11 Sep 2023
 | 11 Sep 2023
Status: this preprint is currently under review for the journal ESSD.

SMOS-derived Antarctic thin sea-ice thickness: data description and validation in the Weddell Sea

Lars Kaleschke, Xiangshan Tian-Kunze, Stefan Hendricks, and Robert Ricker

Abstract. Accurate satellite measurements of the thickness of Antarctic sea ice are urgently needed but pose a particular challenge. The Antarctic data presented here were produced using a method to derive the sea-ice thickness from 1.4 GHz brightness temperatures previously developed for the Arctic, with only modified auxiliary data. The ability to detect thin sea- ice thicknesses using this method is limited to cold conditions, meaning it is only possible during the freezing period, typically March to October. The SMOS level 3 sea-ice thickness product contains estimates of the sea-ice thickness and its uncertainty up to a thickness of about 1 m. The sea-ice thickness is provided as daily average on a polar stereographic projection grid with a sample resolution of 12.5 km, while the SMOS brightness temperature data used has a footprint size of about 35–40 km in diameter. Data from SMOS have been available since 2010, and the mission’s operation has been extended to continue until at least the end of 2025.

Here we compare two versions of the SMOS Antarctic sea-ice thickness product which are based on different level 1 input data (v32 based on SMOS L1C v620, and v33 based on SMOS L1C 724). A validation is performed to have a first baseline reference for future improvements of the retrieval algorithm and synergies with other sensors.

Sea-ice thickness measurements to validate the SMOS product are particularly rare in Antarctica, especially during the winter season and for the valid range of thicknesses. From the available validation measurements, we selected datasets from the Weddell Sea that have varying degrees of representativeness: Helicopter-based EM Bird (HEM), Surface and Under-Ice Trawl (SUIT), and stationary Upward-Looking Sonars (ULS). While the helicopter can measure hundreds of kilometers, the SUIT’s use is limited to distances of a few kilometers and thus only captures a small fraction of an SMOS footprint. Compared to SMOS, the ULS are point measurements and multi-year time series are necessary to enable a statistically representative comparison. Only 4 of the ULS moorings have a temporal overlap with SMOS in the year 2010.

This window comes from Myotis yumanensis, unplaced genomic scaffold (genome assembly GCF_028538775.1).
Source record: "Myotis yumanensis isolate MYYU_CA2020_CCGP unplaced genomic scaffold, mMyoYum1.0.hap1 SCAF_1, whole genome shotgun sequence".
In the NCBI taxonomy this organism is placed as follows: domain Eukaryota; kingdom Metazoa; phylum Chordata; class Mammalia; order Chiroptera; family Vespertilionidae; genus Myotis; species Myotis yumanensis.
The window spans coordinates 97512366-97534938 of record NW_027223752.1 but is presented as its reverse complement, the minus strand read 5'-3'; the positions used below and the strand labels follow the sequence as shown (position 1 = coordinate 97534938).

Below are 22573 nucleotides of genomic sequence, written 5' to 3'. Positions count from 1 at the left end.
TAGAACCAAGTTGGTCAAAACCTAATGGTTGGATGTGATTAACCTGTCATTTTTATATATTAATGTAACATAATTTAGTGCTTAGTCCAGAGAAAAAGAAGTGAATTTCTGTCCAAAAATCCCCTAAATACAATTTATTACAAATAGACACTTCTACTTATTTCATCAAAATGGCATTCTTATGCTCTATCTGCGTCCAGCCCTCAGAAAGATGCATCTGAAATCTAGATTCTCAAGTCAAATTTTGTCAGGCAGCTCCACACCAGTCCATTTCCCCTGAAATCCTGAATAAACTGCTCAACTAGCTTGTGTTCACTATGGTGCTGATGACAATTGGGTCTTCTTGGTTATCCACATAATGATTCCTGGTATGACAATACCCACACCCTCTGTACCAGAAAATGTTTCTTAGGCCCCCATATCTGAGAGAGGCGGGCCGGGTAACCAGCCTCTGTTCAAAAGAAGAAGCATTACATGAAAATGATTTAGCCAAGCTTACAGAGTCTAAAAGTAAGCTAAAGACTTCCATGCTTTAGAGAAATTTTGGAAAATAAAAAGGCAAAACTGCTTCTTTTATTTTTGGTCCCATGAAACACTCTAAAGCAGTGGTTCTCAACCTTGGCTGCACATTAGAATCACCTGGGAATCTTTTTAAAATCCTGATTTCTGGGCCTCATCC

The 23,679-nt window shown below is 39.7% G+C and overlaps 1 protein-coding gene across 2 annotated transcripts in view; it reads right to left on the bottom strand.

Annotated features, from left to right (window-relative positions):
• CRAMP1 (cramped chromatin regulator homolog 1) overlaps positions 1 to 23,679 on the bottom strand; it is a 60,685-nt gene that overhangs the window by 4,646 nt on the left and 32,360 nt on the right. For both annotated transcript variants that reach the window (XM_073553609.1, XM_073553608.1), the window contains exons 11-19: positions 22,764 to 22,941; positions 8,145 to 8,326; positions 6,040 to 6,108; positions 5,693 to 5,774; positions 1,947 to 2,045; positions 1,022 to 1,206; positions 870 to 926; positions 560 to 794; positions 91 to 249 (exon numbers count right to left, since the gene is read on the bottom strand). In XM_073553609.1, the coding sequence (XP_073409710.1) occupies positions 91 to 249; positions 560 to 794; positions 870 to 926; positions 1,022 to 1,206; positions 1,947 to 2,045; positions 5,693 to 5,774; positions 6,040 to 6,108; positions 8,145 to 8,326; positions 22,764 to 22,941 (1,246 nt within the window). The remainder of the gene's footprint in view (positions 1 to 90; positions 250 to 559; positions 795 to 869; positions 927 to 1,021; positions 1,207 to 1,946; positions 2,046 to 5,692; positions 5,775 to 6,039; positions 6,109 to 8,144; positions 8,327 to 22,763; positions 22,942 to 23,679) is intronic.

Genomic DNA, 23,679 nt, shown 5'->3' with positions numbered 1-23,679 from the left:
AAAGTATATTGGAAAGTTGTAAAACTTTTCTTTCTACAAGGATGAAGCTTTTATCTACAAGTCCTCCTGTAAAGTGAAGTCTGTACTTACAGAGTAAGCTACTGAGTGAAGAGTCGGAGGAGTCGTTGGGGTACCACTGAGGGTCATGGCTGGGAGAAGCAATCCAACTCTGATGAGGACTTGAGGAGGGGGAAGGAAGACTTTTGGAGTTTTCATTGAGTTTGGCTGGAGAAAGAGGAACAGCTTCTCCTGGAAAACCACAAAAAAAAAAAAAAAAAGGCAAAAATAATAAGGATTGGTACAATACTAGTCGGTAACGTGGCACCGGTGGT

Based on selected averaged HEM flights and monthly ULS climatologies we find a small mean difference (bias) of less than 10 cm and a root-mean-square deviation of about 20 cm with a correlation coefficient R>0.9 for the valid sea-ice thickness range between zero and about one meter. The SMOS sea-ice thickness showed an underestimate of about 40 cm with respect to the less representative SUIT validation data in the marginal ice zone. Compared with sea-ice thickness outside the valid range we find that SMOS strongly underestimates the real values which underlines the need for combination with other sensors such as altimeters.

In summary, the overall validity of the SMOS sea-ice thickness for thin sea-ice up to a thickness of about 1 m has been demonstrated through validation with multiple datasets. To ensure the quality of the SMOS product, an independent regional sea-ice extent index was used for control. We found that the new version v3.3 is slightly improved in terms of completeness, indicating less missing data. However, it is worth noting that the general characteristics of both datasets are very similar, also with the same limitations. Archived data are available on the PANGAEA repository at, (Tian-Kunze and Kaleschke, 2021) and operationally via

Lars Kaleschke et al.

Status: open (until 28 Oct 2023)

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Lars Kaleschke et al.

Data sets

SMOS-derived sea ice thickness in the Antarctic from 2010 to 2020 Xiangshan Tian-Kunze and Lars Kaleschke

Lars Kaleschke et al.


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Short summary
We describe a sea ice thickness dataset based on SMOS satellite measurements, initially designed for the Arctic but adapted for Antarctica. We validated it using limited Antarctic measurements. Our findings show promising results, with a small difference in thickness estimation and a strong correlation with validation data within the valid thickness range. However, improvements and synergies with other sensors are needed, especially for sea ice thicker than one meter.